Call me old fashioned, or possibly slow, but for some reason I never seem to be using the latest version of a piece of software. Until recently I was doing all my .NET work with Visual Studio 2008; this was because VS2010, bless it’s heart, felt sluggish to me.
With the pending release of Visual Studio 2012, which as I write this is available for a free download as a Release Candidate, I decided I’d bite the bullet and start switching. This was also because I wanted to dip into XNA, and As near as I could tell the latest version only worked in conjunction with VS2010. I had to reinstall Resharper to get proper VS2010 support, since I had installed Resharper before I installed VS2010, and after applying my own preferences to both Visual Studio as well as Resharper, I was able to get back into coding. (Am I the only person who hates the preferences IDE’s have to automatically complete parentheses and braces and stuff? I always find myself typing the ending parenthesis, ending up with double, so I delete the extra ones, then I forget where I was in the nesting; and if you get used to that behaviour, suddenly you find yourself not typing ending parentheses in plain-text editors. You can’t win! I’m not a big fan of that sort of autocomplete; Actually, I don’t really like any form of autocomplete, but that’s sounds like material for another post altogether.
The End result is BCDodgerX, which is available on my main downloads page. It is essentially a rewrite of BCDodger, with an unimaginative X added onto the end that means pretty much nothing.
Overall, VS2010 is actually quite good. Call it a belated review; I almost purposely fall several versions behind for some reason. I cannot say I’m overly fond of the use of 3-D Acceleration within a desktop application, but at the same time all the Controls still have the Windows Look and Feel (which is my main beef with Java’s Swing libraries, which have a look and feel all their own), and the desktop itself is accelerated with Aero anyway so I suppose it’s only a natural progression. (Besides, I don’t play games very often and this 9800GT should get some use…).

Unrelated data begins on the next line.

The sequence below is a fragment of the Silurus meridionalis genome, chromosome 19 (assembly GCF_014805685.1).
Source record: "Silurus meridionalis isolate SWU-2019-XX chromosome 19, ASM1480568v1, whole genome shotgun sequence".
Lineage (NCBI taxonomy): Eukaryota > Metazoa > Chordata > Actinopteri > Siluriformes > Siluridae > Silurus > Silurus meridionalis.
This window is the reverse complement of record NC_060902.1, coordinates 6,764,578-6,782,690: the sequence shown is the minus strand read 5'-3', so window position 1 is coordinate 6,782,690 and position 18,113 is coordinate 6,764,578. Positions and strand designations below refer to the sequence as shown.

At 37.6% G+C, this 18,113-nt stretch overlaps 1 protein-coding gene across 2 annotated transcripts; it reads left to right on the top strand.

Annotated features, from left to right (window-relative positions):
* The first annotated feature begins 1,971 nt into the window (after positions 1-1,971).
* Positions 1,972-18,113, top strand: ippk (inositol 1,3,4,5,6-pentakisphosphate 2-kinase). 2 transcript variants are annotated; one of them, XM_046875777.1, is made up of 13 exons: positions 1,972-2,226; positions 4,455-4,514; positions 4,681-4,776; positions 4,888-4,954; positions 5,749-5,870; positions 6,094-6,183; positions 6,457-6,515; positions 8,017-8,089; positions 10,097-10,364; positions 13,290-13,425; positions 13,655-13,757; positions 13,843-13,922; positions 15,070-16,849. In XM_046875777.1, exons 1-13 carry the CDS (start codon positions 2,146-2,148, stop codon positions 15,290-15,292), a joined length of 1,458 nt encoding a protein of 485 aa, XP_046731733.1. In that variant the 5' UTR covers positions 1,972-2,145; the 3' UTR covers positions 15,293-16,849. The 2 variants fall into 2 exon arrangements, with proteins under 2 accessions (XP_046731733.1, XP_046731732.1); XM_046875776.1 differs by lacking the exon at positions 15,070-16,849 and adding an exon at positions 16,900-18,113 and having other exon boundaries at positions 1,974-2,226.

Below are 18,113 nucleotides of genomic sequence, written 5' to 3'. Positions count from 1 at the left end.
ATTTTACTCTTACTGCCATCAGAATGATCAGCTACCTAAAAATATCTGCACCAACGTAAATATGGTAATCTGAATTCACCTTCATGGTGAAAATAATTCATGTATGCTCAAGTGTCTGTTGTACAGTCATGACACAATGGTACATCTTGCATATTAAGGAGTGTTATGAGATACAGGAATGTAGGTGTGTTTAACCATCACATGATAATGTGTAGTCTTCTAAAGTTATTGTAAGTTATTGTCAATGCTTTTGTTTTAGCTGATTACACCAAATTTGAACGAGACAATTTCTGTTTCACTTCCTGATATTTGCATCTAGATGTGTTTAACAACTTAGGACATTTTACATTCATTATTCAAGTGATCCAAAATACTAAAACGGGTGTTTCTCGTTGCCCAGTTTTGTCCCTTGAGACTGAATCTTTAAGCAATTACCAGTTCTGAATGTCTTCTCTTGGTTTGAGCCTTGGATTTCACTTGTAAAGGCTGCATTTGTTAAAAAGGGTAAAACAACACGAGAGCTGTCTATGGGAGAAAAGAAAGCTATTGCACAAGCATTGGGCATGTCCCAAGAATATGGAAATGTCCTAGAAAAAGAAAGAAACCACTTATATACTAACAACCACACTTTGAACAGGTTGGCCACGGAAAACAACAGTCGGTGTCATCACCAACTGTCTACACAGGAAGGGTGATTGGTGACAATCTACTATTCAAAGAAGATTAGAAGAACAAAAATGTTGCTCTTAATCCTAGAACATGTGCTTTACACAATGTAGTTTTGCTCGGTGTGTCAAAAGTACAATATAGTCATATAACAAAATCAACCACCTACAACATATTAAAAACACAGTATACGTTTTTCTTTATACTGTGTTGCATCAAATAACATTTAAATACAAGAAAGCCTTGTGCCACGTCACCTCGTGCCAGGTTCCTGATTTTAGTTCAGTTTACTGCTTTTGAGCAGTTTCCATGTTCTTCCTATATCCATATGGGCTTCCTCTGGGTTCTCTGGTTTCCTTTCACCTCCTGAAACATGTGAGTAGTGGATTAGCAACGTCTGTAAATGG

The tricky question now is when I should start migrating my VS2008 projects to 2010, and whether I should switch to the latest framework. I can switch to VS2010 without using the latest framework, of course, but I wonder what benefits I will see? One day I’m sure I’ll just say “screw it” and open say, BASeBlock in VS2010 and jump in; I’m falling behind, after all (What with the aforementioned release of 2012 on the horizon). And VS2010 is definitely an improvement both tool and functionality wise over 2008, so there isn’t really a good reason not to switch now. No doubt I’ll keep making excuses for myself. Oh well.
At first, I thought I hated XNA; but now I know that what I actually hate is 3D programming. I imagine this is mostly because I got extremely rusty at it; additionally, I had never truly done 3-D programming, at least in the context of a game. My experience at that point was pretty much limited to the addition of 3-D graphic capabilities to a graphing application that I wrote (and never posted on my site because it hasn’t worked in ages, is old, and uses libraries/classes/modules I have updated that are no longer source compatible etc.). Of course that didn’t have constantly changing meshes, used DirectX7, and it was shortly after I had finished that feature that I abandoned the project, for whatever reason. I had never dealt with 3-D in a gaming capacity.
The purpose of XNA is to attempt to simplify the task of creating games- both 3D and 2D, for Windows as well as XBox 360. And it definitely does this; however you can really only simplify it so much, particularly when dealing with 3D Programming. My first quick XNA program was basically just to create a bunch of cubes stacked on one another. This is a very common theme given the popularity of games like Minecraft, but my goal was to eventually create a sorta 3-D version of Breakout (or, rather, BASeBlock 3D).